From left, Todd Foster, Kent Kuelbs, Sharon Hengel, Deb Jensen, Joe Cady, and Steve Sill pose with Aspen's awards.
ASPEN Equipment Company has gained a bit of cachet by having a president, Steve Sill, who just happens to be the current National Truck Equipment Association (NTEA) president.
But cachet alone doesn't make a company better. Sill has created a culture and a climate conducive to excellence and productivity in the Minneapolis-based truck equipment distributor.
It is seen in the recent Gold Level award given by Hennepin County for its Wellness by Design program — Aspen's third straight year to be honored.
“He has been very supportive in allowing us the time and resources to put together the program,” said Sharon Hengel, HR Director at Aspen Equipment. “Management's support has sent a message to our employees that this isn't a flash-in-the-pan idea. This is part of our culture, and we're interested in having this component woven into our company as much as sales, safety, and the other pieces of our benefits package.”
Through its wellness program, the company has been tracking seven overall wellness ratings: coronary risk, cancer risk, nutrition status, fitness status, stress status, substance use, and safety status. In 2010, employees saw improvements in all seven ratings. When benchmarked against other companies that use the same wellness vendor, Aspen exceeded the average improvement in six of the seven ratings.
Aspen Equipment offers participants of this program several incentives to reward healthy living. Yearly biometric screenings are performed on-site to assist employees to target areas of improvement. After completing the biometric screenings, participants complete a health risk assessment and meet regularly with a health coach via the telephone to set and work towards personal goals. Healthy snacks and meal options are also spread throughout the workplace to provide employees with healthful eating alternatives.
Aspen Equipment coordinates various activities throughout the year to foster an active lifestyle, including bicycle trips, cross-country skiing, and various challenges — to adopt a walking program, lose weight, or avoid fast food.
“People enjoy the competitions,” she said. “We had secret sleuths. If one of our little spies saw somebody eating healthy, they'd put the name of that person in a drawing for a prize, unbeknownst to them that they even had been considered.”
Hengel said the company's stability and low employee turnover have contributed to make the program successful.
“For our population, it's a really nice fit,” she said. “People have been here a long time. A commitment to a wellness program is going to pay off for the company as well as the employees. It's a long-term commitment. It's not something you achieve in a short time and then move on to something else. It's a continuous part of our culture.
“As a smaller employer, with about 100 employees, being able to offer the benefit of a wellness program helps us with hiring and retention. We can compete with larger employers who are also offering wellness programs as a benefit.
“Our management team saw the value in providing this additional benefit; our CFO saw the ROI and our president saw the positive benefits it could offer our many long-term employees. We designed the program to keep employees engaged throughout the entire year. Incentives are paid out quarterly when required activities are completed for each quarter. If someone doesn't complete the activity in a given quarter, they don't get the incentive, but they are able to continue in the program and complete the next quarter's activity and get that quarter's incentive.”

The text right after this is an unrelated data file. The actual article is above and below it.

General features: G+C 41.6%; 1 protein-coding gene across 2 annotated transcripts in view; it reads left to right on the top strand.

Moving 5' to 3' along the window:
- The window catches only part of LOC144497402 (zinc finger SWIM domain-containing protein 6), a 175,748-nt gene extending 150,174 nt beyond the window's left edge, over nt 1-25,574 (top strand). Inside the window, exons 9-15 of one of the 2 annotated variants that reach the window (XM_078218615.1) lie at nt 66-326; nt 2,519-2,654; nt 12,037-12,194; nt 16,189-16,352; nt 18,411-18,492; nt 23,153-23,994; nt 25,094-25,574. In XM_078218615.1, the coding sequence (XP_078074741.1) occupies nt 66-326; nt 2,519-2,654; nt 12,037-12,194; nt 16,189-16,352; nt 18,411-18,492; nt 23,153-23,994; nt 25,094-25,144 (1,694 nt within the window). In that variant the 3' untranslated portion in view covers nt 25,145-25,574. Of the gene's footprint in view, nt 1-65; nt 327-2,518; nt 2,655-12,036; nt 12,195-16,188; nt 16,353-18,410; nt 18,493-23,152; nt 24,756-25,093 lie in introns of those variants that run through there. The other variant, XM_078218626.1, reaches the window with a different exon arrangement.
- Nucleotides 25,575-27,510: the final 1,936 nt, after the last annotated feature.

She said that at the start of the program, they decided they wanted to offer health coaching for all participants, not just those in a “high-risk” category.
“Employees who were already very active on their own have enjoyed the additional support they get from a health coach,” she said. “As an employer, we want to keep those folks engaged too, and often times those are your high performers. It's important to find ways to reward to that group. And hopefully we've kept some people from falling into that ‘high-risk’ category who may have been heading that way.”
She said the key to setting up a successful wellness program has been in knowing the employees. The company decided on goals, got measurements to know where it was starting, found out what interested the employees, and is allowing the program to evolve and grow with the needs of the group.
Since starting its wellness program in 2009, Aspen has realized measurable savings in its medical insurance renewals. This helped employees with their personal budgets and allowed the company to continue offering an attractive medical insurance benefit package.
“This is a good investment for a company, especially one whose employees have an average of almost 13 years of employment at Aspen,” Hengel said.
Aspen has over 90,000 square feet of production space and locations in Minnesota, Iowa and Nebraska. Sill began his career as the first third-generation employee in the family business, Road Machinery & Supplies, in high school. He went on to attend Montana State University and the University of Minnesota-Duluth before moving to Vail, Colorado. He eventually returned to Duluth to finish school and then moved to Minneapolis for work. In 1986, he accepted the position of rental coordinator at RMS Truck Equipment Division's Bloomington office. Those responsibilities led to roles as used equipment manager, territory manager, general sales manager and, ultimately, vice president/general manager.
In 1993, a plan was formed to separate the assets of what would eventually become Aspen Equipment from those of RMS. That goal was accomplished on July 1, 1994, when Aspen Equipment was born under Sill's leadership as president.